The Threat to Norfolk and its Churches

David Keller of BBC Norfolk tells of the coming catastrophe for Norfolk should no effective action be taken to prevent erosion and its causes.

At least six villages wiped off the map, hundreds of people turned out of their homes and some of the Broads’ best freshwater lakes swamped by seawater. Thousands of acres of agricultural land turned into mudflats, the loss of bird species such as bitterns, cranes and marsh harriers and the extinction of traditional crafts such as reed cutting.

St Nicholas Church, Potter Heigham

Churches along the River Thurne are under threat from coastal erosion
St Nicholas Church, Potter Heigham, Norfolk (Photo: Simon Knott)

Unthinkable? Perhaps, but if radical proposals currently under consideration for the future of the Broads ever see the light of day, by no means impossible. Conservation chiefs are currently drawing up strategies in response to the effects of climate change in this most vulnerable of areas. With sea levels set to rise, government body Natural England has produced a list of four possible courses of action for the Upper Thurne basin, discussed at a conference in Norwich last month.

Inside All Saint's Church, Horsey, Norfolk

Churches at risk include All Saint’s in Horsey
Inside All Saint’s Church, Horsey, Norfolk (Photo: Simon Knott)

The options are set out in a document which was distributed to delegates, but has not been made public. Natural England has refused to supply a copy but the Eastern Daily Press managed to obtain one. The first option listed is to do nothing to adapt to climate change: to fail to maintain coastal defences and inland flood embankments, allowing them to fall into disrepair and be breached by the River Thurne and the sea.

Norfolk’s churches under threat, some of these popularised by John Betjemen. But it seems strange that the blame is placed upon ‘Mother Nature’ and an ‘an ironic act of God and not upon the man-made causes of the growing problem’. Perhaps even more strange that Natural England have yet to oppose an application for licences for continuing or new offshore dredging, and uphold ‘Managed Retreat’.

Norfolk’s churches, particularly those on the embankment of the River Thurne, are feeling the full force of mother nature and could disappear. Five churches with rapidly receding plots of land include All Saint’s Church in Horsey and St Nicholas’ Church in Potter Heigham.

A gargoyle at St Nicolas' Church, Potter Heigham, Norfolk

All Saint’s Church, Horsey — St Margaret’s Church, Sea Palling — St John’s Church, Waxham — St Mary’s Church, Hickling — St Nicholas’ Church, Potter Heigham
A gargoyle at St Nicolas’ Church, Potter Heigham, Norfolk (Photo: Simon Knott)

“Communities are just floating away,” said Kate Smith, local historian. “We’re not talking about an act of Natural England, we’re talking about an ironic act of God,” she added.

Natural England, the government’s advisor on the natural environment, made a proposal in early 2008 to abandon coastal sea defences and allow 25 sq miles (65 sq km) of broadland around the Upper Thurne to be flooded by the sea. It was revoked during the latter end of the year due to huge protests from Norfolk residents.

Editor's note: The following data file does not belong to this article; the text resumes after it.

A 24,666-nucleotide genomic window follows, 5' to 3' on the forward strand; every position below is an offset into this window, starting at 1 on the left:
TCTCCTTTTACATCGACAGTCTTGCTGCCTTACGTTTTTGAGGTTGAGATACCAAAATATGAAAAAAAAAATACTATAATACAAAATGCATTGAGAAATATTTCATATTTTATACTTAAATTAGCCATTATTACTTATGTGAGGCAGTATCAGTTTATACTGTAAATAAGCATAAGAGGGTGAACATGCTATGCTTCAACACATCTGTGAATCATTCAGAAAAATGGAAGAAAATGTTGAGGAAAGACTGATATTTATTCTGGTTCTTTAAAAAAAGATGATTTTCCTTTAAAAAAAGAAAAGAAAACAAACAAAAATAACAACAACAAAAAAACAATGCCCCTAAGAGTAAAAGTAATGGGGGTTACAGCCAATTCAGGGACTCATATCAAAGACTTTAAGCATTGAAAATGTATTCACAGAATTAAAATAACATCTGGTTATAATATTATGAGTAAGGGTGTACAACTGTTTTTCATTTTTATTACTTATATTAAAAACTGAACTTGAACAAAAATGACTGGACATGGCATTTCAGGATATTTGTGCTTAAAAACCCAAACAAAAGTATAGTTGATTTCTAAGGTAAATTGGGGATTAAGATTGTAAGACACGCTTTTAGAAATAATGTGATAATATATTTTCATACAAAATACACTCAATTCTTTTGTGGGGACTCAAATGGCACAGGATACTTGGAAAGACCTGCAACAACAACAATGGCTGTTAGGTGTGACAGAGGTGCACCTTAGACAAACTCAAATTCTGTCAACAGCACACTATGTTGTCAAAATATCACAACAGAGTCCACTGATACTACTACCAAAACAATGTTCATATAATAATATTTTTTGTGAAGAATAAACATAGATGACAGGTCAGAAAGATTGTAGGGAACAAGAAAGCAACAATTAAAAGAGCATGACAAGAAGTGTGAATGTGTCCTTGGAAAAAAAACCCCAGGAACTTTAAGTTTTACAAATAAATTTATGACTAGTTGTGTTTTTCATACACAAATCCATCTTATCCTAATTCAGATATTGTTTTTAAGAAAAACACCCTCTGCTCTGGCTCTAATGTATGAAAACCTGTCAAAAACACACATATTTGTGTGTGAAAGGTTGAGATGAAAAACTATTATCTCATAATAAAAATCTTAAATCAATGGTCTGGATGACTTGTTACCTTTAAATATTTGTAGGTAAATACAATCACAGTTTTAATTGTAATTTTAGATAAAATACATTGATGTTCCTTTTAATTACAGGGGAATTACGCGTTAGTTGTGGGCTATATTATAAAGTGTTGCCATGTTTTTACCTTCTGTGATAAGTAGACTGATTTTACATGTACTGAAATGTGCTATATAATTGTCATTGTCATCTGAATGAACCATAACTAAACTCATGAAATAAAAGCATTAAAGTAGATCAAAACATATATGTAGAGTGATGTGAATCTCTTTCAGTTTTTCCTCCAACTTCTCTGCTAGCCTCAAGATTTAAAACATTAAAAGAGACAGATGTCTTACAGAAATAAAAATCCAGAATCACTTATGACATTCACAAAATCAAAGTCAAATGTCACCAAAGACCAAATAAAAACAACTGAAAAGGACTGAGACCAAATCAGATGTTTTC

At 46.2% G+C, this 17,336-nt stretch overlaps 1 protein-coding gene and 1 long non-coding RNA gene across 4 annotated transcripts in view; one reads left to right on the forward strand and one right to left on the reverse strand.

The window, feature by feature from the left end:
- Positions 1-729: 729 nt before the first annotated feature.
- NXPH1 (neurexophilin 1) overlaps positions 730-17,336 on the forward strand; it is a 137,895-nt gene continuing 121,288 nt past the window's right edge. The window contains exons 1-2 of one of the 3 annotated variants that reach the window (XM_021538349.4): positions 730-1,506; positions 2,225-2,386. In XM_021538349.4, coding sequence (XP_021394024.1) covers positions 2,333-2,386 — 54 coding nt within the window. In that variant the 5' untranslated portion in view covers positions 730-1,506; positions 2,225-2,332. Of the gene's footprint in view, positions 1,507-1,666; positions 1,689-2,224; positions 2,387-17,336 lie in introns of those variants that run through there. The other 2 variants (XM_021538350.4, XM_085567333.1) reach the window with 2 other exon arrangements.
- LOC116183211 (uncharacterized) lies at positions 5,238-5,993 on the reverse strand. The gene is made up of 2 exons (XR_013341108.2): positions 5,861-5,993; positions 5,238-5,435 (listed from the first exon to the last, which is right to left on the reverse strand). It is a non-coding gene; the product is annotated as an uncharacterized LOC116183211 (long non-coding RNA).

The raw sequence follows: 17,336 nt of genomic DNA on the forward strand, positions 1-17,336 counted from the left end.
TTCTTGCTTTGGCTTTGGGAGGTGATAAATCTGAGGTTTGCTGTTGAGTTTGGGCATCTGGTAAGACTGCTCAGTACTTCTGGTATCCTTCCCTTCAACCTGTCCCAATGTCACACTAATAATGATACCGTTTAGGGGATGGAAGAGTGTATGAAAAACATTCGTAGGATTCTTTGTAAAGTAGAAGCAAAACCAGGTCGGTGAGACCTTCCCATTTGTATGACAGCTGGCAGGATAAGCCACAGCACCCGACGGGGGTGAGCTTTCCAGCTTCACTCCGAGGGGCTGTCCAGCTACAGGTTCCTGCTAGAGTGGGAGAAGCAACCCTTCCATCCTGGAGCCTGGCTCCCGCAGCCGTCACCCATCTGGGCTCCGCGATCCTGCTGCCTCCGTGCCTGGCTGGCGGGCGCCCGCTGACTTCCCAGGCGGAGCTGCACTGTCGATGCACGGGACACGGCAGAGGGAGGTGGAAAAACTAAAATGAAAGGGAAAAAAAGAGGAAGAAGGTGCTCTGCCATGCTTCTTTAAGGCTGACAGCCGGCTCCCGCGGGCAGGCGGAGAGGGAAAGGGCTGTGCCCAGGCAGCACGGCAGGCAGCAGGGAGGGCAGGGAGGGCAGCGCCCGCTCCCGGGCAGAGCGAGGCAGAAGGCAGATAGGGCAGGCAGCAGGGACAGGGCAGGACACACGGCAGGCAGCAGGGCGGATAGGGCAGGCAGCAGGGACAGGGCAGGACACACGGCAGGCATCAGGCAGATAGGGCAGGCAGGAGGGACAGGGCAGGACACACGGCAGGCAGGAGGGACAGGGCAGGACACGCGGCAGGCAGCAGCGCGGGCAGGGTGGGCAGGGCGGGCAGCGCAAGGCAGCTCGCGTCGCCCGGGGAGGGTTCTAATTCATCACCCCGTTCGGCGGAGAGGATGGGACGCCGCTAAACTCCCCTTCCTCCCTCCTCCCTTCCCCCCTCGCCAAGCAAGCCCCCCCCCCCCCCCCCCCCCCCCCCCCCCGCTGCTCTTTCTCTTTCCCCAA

Kate believes that even though the churches along the Thurne embankment are safe for now and will be protected under government legislation until 2048, the underlying threat from rising sea levels over flat plains will not go away. “The sea defences are now going to be maintained which is great news, but no promises were given as to what would happen after the 50 years was up,” she said.

High risk

As part of her 2009 annual church crawl organised at Norwich’s Dragon Hall, Kate took people on a tour of churches around the River Thurne which are at high risk from the power of the sea. “There were five villages involved in the tour and we also went to the former site of St Mary’s Church at Eccles-on-Sea, which was one of the last churches to completely disappear,” she said. “During my lifetime, the parts of the tower that fell onto the beach in 1895 have finally been subsumed by the North Sea — It’s a fast process. Unfortunately you can’t legislate for the moon, the spring tide and the roaring north-westerly gale that make the dangerous surge conditions.”

There are more than just a handful of Norfolk churches at risk from the sea.

“On our annual tour we have been across many parts of Norfolk and we try and make the church crawl different each time,” said Kate. “The churches on the 2009 crawl were all of dedicated worshipping communities. If the churches are redundant, they are vested in the Churches Conservation Trust [the leading body conserving England’s churches], but none of these churches are in that state and cannot be protected, which is absurd.”

Kate accepts that sometimes there is nothing that Natural England, the Churches Conservation Trust or even King Canute can do to stop the sea. “What I’m really trying to put across to people is that although the outrageous idea to simply surrender the land to the sea has been quashed, if the correct surge conditions are recreated, there is simply nothing we can do to help these parishes,” she said.

The fate of these historical and beautiful churches really is in the lap of God.

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